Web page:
Cal Thomas: Solving the nation’s debt crisis

JILL NELSON, HOST: Today is Tuesday, October 23rd. Good morning! This is The World and Everything in It from member-supported WORLD Radio. I’m Jill Nelson.

MARY REICHARD, HOST: And I’m Mary Reichard. Next up: Cal Thomas on a proposal to fix the nation’s debt crisis before it becomes an economic disaster.

CAL THOMAS, COMMENTATOR: As difficult as it may be to believe, there was a time when Republicans were known as the anti-debt and balanced budget party. Now, the GOP prefers to tout low unemployment as the debt soars. They are co-conspirators in its rise.

It’s not that Republicans (and once-fiscally responsible Democrats) lack a way out of debt. They simply lack the will. Both parties, but especially Republicans, fear a backlash from voters if they cut spending, much less make actual reductions.

How bad is it, and what can be done about it?

It’s this bad: The Treasury Department and Office of Management and Budget announced last week that in fiscal year 20-18, the federal deficit rose to its highest level in six years, 17 percent over the previous fiscal period. That’s an increase of $779 billion dollars. The national debt is over $21.5 trillion dollars and counting.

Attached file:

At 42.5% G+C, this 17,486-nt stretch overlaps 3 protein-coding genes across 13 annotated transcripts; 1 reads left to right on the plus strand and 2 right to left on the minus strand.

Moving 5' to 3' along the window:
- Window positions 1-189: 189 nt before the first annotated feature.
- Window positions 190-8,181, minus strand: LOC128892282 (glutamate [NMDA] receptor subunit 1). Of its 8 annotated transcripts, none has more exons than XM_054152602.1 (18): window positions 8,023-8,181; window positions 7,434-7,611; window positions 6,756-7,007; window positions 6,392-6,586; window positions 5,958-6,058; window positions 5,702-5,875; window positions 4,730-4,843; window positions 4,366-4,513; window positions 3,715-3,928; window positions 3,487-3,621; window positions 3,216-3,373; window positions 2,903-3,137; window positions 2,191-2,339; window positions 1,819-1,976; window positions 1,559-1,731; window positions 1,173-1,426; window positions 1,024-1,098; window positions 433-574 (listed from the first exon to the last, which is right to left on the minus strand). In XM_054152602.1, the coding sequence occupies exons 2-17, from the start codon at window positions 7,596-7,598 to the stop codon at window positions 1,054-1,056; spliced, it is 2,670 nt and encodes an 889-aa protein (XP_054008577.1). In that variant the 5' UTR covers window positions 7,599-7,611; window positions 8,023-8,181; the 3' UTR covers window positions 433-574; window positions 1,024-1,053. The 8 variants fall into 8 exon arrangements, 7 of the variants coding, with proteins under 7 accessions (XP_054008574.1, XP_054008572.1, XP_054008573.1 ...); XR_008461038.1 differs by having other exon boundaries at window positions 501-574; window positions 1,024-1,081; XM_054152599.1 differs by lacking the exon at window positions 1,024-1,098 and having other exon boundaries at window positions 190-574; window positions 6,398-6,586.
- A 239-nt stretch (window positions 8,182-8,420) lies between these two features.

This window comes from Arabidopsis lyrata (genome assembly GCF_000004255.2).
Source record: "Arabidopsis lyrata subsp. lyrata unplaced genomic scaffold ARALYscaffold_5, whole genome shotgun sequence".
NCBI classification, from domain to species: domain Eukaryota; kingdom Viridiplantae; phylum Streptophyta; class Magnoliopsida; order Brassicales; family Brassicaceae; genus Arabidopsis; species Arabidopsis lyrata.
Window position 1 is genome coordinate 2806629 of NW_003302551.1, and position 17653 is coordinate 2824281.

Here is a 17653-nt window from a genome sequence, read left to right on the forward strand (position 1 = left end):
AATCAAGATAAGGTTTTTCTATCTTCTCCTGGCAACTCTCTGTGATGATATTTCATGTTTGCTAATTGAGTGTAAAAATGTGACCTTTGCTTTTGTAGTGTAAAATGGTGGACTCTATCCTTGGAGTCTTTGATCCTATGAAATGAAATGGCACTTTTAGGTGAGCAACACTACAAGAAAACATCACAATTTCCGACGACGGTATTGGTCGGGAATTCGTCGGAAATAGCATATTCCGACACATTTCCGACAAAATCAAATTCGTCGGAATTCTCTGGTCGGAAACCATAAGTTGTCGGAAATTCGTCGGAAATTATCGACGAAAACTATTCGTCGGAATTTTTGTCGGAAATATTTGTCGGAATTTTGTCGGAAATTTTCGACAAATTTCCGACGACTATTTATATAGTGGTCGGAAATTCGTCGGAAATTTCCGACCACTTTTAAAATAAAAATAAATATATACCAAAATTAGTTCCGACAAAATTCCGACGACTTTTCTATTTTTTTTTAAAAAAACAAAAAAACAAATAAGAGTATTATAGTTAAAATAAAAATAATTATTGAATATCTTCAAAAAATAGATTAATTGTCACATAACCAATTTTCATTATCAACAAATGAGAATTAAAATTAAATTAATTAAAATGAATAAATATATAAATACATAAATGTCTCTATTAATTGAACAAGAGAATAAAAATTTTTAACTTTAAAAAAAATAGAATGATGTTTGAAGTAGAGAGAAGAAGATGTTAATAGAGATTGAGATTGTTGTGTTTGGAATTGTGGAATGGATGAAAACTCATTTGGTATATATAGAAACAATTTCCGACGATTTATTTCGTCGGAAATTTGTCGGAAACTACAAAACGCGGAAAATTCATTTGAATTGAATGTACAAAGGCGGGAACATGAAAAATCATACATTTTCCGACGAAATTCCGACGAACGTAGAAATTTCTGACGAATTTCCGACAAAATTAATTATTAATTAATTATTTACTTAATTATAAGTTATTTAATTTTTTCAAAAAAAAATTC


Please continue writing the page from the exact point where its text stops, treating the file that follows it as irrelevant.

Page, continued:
The federal government is hardly starving for revenue. Washington collected a record $1.68 trillion dollars in individual income taxes in fiscal 2018, but the money always goes out faster than it comes in.

Brian Riedl of the Manhattan Institute, a free-market think tank based in New York, has written a proposal which, if adopted (and that is highly questionable given the hyper-partisan atmosphere in Washington), could avoid a coming fiscal disaster.

First, the problem, which everyone knows, but few will face: One-third of baby boomers have already retired, and another one-third will retire over the next six years. Those retirements will help push the Social Security and Medicare systems into a $100 trillion dollar cash deficit over 30 years. That will prompt a debt crisis that Riedl warns will, quote—“profoundly damage the country’s economic and social order.”

His solution: A mix of spending cuts and tax increases that will stabilize the national debt to about 95 percent of Gross Domestic Product.

Democrats won’t like any tampering with Social Security, Medicare, and Medicaid, which they have used as a political weapon against Republicans for decades. Republicans won’t like even the small tax increases Riedl proposes, but maybe that is why this plan will work.

The biggest problem, though, is that too many Americans have an entitlement mentality, the notion that government somehow owes them something. For some, government has become a first resource, instead of a last resort. Industry and personal responsibility are character traits from a distant past, if people can even remember those days.

The notion that government owes us is a difficult concept to break, but someone has to begin the process, or the economy faces a bleak future.

Politicians in both parties can’t say they haven’t been warned, but perhaps they believe they won’t be around when the buck not only stops, but crashes, as it inevitably must.

For WORLD Radio, I’m Cal Thomas.

(Photo/Tracy O, Flickr)

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